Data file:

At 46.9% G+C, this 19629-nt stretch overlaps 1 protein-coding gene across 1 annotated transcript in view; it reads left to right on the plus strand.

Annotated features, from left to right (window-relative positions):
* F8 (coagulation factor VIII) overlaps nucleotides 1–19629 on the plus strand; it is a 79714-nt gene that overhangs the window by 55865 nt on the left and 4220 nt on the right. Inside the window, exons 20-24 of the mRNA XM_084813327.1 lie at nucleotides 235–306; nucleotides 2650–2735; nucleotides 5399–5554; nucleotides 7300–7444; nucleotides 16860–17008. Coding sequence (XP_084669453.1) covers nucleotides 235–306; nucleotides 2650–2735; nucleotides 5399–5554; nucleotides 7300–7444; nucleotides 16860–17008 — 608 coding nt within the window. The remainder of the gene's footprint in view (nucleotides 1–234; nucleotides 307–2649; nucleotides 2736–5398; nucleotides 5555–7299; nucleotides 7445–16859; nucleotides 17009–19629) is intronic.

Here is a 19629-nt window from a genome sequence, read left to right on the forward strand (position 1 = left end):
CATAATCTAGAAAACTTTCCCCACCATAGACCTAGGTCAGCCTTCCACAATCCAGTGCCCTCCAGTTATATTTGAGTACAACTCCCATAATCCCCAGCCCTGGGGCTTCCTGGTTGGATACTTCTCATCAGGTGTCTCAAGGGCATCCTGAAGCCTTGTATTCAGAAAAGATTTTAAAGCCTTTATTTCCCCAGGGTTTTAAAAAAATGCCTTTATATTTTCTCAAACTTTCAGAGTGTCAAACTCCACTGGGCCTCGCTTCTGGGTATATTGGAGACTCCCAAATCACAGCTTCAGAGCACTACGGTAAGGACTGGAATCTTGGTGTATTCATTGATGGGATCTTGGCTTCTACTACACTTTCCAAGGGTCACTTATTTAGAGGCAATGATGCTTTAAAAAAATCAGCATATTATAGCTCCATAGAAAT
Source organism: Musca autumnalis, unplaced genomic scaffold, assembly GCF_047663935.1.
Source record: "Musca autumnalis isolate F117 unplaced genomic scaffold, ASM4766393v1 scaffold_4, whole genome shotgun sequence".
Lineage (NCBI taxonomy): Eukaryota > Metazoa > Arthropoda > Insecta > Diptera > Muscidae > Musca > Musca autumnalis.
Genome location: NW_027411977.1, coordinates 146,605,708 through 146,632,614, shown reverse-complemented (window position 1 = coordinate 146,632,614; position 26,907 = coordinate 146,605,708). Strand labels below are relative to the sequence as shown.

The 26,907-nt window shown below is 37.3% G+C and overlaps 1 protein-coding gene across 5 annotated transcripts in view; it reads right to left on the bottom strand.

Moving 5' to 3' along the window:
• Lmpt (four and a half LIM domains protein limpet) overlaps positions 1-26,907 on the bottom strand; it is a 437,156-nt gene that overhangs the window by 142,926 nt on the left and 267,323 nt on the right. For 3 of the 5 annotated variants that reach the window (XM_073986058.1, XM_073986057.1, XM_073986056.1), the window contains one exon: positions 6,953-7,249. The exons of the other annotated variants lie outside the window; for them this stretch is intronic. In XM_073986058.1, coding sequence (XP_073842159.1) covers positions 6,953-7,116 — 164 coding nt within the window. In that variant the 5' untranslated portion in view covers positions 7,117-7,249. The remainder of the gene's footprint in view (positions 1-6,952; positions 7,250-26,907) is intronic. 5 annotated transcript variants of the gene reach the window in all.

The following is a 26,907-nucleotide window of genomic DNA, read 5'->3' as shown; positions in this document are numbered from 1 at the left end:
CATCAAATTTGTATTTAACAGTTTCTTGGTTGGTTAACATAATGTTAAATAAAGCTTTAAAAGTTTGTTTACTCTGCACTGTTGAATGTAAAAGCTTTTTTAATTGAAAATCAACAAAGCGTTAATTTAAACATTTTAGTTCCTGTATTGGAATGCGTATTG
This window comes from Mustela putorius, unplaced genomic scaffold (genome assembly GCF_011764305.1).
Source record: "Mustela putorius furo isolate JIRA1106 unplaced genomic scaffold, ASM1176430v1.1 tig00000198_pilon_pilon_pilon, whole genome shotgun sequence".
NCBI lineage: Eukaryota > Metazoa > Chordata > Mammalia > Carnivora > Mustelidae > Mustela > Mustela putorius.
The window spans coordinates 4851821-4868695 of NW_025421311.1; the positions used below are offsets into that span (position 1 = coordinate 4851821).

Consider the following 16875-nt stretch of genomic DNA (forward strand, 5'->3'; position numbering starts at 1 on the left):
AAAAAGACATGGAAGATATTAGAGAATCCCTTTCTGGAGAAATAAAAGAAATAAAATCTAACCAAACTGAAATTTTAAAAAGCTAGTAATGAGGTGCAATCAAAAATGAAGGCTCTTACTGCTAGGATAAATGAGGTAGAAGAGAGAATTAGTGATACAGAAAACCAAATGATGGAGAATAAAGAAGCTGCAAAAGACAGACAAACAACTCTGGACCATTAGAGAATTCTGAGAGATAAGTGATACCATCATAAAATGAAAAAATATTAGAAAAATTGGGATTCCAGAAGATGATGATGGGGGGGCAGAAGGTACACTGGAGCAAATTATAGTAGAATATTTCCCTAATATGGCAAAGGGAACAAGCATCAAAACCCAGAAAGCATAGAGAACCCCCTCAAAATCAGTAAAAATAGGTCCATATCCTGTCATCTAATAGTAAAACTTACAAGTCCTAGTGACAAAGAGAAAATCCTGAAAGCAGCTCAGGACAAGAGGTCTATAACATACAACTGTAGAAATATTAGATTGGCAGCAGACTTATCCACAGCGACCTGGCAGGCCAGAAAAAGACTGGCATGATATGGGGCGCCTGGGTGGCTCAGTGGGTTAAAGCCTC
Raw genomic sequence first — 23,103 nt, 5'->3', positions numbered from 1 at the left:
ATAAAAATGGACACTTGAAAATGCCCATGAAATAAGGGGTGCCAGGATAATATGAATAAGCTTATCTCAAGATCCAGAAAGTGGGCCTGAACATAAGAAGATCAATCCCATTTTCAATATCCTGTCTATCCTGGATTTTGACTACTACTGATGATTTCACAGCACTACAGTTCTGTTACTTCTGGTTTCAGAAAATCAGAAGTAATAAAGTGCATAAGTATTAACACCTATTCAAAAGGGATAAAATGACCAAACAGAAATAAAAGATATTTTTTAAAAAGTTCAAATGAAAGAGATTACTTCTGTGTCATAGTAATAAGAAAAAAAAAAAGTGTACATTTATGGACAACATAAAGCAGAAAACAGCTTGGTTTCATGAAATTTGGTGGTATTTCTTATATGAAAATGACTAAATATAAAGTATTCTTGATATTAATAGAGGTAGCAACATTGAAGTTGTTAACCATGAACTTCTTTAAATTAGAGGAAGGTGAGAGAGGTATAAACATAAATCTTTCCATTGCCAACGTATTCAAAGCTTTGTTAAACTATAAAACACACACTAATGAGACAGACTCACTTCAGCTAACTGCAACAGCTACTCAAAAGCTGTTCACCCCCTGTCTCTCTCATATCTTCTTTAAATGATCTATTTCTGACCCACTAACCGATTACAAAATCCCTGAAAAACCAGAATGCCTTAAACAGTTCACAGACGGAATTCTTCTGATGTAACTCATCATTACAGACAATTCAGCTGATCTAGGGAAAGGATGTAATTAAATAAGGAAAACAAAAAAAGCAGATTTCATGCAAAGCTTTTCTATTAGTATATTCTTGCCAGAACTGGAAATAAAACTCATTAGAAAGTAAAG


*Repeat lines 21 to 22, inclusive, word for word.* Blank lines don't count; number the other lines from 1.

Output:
Raw genomic sequence first — 23,103 nt, 5'->3', positions numbered from 1 at the left:
ATAAAAATGGACACTTGAAAATGCCCATGAAATAAGGGGTGCCAGGATAATATGAATAAGCTTATCTCAAGATCCAGAAAGTGGGCCTGAACATAAGAAGATCAATCCCATTTTCAATATCCTGTCTATCCTGGATTTTGACTACTACTGATGATTTCACAGCACTACAGTTCTGTTACTTCTGGTTTCAGAAAATCAGAAGTAATAAAGTGCATAAGTATTAACACCTATTCAAAAGGGATAAAATGACCAAACAGAAATAAAAGATATTTTTTAAAAAGTTCAAATGAAAGAGATTACTTCTGTGTCATAGTAATAAGAAAAAAAAAAAGTGTACATTTATGGACAACATAAAGCAGAAAACAGCTTGGTTTCATGAAATTTGGTGGTATTTCTTATATGAAAATGACTAAATATAAAGTATTCTTGATATTAATAGAGGTAGCAACATTGAAGTTGTTAACCATGAACTTCTTTAAATTAGAGGAAGGTGAGAGAGGTATAAACATAAATCTTTCCATTGCCAACGTATTCAAAGCTTTGTTAAACTATAAAACACACACTAATGAGACAGACTCACTTCAGCTAACTGCAACAGCTACTCAAAAGCTGTTCACCCCCTGTCTCTCTCATATCTTCTTTAAATGATCTATTTCTGACCCACTAACCGATTACAAAATCCCTGAAAAACCAGAATGCCTTAAACAGTTCACAGACGGAATTCTTCTGATGTAACTCATCATTACAGACAATTCAGCTGATCTAGGGAAAGGATGTAATTAAATAAGGAAAACAAAAAAAGCAGATTTCATGCAAAGCTTTTCTATTAGTATATTCTTGCCAGAACTGGAAATAAAACTCATTAGAAAGTAAAG